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The student news site of James Bowie High School

The Dispatch

The student news site of James Bowie High School

The Dispatch

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Chicken contest collects cash for club

BPA club members organized the fundraiser together to help raise money for the competitions that they will participate in later this school year.
LETS+GET+DOWN+TO+BUSINESS%3A+History+teachers+Karl+Lauer+and+Alejandro+Garcia+begin+the+first+lunch+wing-eating+contest.+Students+voted+to+nominate+four+faculty+members+to+compete+in+the+contest%2C+resulting+in+a+face-off+each+lunch+period.
Alex Edwards
LET’S GET DOWN TO BUSINESS: History teachers Karl Lauer and Alejandro Garcia begin the first lunch wing-eating contest. Students voted to nominate four faculty members to compete in the contest, resulting in a face-off each lunch period.

Scathing, spicy wings set mouths on fire during the Business Professionals of America (BPA) club’s fundraiser on November 15. BPA club members organized the fundraiser together to help raise money for the competitions that they will participate in later this school year.
The fundraiser was organized as Bowie’s very own rendition of the popular YouTube series, “Hot Ones” produced by the YouTube channel “First We Feast.” In those videos, celebrities participate in a game-show-like interview where they eat increasingly spicy chicken wings.
“This was only our second fundraiser,” BPA president senior Kaitlyn Kaiser said. “We want to do more fundraisers to get students involved.”
Last year during competitions, BPA students needed fundraising to support finances for common costs during their stay, so students had to pay out of pocket for their food, travel, and activities they participated in. This year BPA leaders attended a leadership camp that students also had to pay for.
“We wish we could’ve brought more people,” Kaiser said. “But people just weren’t able to pay for it, and at that time we didn’t have the money as a club to pay for more people.”

FIERY FUNDRAISER: Staff members ate nine wings and sauces. These wings increased in spice as time went by. (Alex Edwards)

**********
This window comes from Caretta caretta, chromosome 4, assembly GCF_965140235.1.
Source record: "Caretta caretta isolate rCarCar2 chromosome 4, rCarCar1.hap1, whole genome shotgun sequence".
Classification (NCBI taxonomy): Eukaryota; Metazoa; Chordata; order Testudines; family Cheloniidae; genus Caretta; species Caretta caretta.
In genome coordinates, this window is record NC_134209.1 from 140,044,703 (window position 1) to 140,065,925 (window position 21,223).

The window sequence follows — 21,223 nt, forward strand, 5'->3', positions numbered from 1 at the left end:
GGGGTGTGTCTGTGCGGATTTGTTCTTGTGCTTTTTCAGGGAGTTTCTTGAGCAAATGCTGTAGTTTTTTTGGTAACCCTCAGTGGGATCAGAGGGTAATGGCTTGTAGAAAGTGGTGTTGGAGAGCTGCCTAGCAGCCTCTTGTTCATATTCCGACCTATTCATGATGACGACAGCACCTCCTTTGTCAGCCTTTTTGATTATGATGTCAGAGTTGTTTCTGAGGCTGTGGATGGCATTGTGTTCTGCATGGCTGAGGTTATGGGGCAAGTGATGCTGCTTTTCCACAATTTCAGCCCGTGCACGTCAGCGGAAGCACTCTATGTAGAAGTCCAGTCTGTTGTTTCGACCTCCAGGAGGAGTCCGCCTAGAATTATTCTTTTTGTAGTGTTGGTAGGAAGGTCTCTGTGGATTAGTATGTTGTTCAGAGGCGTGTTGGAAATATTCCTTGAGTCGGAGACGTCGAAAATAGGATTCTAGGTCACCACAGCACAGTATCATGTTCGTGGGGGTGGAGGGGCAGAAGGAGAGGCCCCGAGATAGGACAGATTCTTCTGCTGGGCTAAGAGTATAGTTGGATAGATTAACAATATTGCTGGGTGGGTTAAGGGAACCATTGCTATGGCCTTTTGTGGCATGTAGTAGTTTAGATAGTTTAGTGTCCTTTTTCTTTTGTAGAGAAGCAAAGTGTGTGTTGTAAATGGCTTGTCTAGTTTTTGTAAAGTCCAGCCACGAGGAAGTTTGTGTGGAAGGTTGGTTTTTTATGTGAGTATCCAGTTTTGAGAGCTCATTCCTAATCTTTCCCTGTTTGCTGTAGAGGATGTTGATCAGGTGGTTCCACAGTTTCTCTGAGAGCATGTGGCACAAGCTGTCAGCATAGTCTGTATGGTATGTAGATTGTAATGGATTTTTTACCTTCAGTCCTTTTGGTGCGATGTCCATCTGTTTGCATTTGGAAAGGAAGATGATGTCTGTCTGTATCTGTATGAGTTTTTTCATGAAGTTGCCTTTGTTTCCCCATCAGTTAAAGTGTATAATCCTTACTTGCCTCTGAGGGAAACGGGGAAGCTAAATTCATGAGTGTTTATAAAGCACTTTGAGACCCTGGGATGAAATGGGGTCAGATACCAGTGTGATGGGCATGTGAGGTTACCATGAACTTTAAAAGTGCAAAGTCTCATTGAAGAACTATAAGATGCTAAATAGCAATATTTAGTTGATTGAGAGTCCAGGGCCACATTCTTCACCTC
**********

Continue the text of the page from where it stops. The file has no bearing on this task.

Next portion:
The actual fundraising aspect of the Hot Ones competition was obtained from vote sales. These votes decided which teachers would participate in the competition. The club sold individual votes to students for one dollar each. Some students purchased only one vote, however others purchased multiple.
“The students started kind of contributing one dollar here and there to the fundraiser through their votes,” assistant principal Hector Munoz-Levya said. “Then it’s accumulated to me being in the top-four.”
History teachers Karl Lauer and Alejandro Garcia were also in the top four staff members with the most votes and faced off during first lunch. Both Lauer and Garcia had seen the show before and had a general understanding of what they were getting themselves into.
“I’ve seen the competitions on YouTube and they look horrible,” Garcia said. “If I had to eat the whole wing it would not have been survivable for me.”
While Bowie’s version of the competition was not a replica of the original, in the original “Hot Ones” competition the contestants were required to finish eating the entire wing; while in Bowie’s rendition, the contestants were not required to eat the whole wing. However, every other component of the competition was there, making the contest a challenging feat.
“Bowie’s version of Hot Ones has got to be on par with what happens in the original,” Lauer said. “Or at least very similar to what contestants in the real competition have to go through.”

The varying levels of wing spiciness were measured on the Scoville Scale, which is a method of measurement used to determine how spicy peppers are.
“I mean, I ate something with a three million Scoville rating,” Lauer said. “I didn’t think I’d ever do that.”
According to the Scoville scale website, the scale is determined by the amount of capsaicin in a pepper. Capsaicin is the compound that gives the pepper its heat and makes it spicy, so the more capsaicin in the pepper, the higher the Scoville rating will be. The scale ranges from 0 to 16 million Scoville Units.
“The third, second, and last wings were brutal,and it went from like 1000 Scoville to one million to three million I believe,” Munoz said. “Once I crossed into the million Scovilles is when I started to feel a little dizzy and kind of lose my balance and breathe heavily.”
Lauer and Garcia both had similar reactions to the wings, feeling that it was easy in the beginning but got tougher as time went on. Both agreed the dropper was the worst sauce that they tried during the competition.
“When she added the one that was hotter than the dropper at the end I could barely taste the last one because my mouth was still on fire from the dropper,” Lauer said. “So, it didn’t seem as bad but it probably was.”
The history teachers raced each other to finish their increasingly spicy wings while answering questions about the subjects they teach. The questions ranged from ancient empire textbook content to questions on popular music references.
“The club met and planned the fundraiser, then we had to focus on promoting it,” Kaiser said. “Figuring out the questions took some time.”
The club is designed to help members gain business experience in high school and utilize opportunities like internships and careers.
“I want to go into hospitality or something related to business,” Kaiser said. “So learning how to do things like that now will help me in a future career.”

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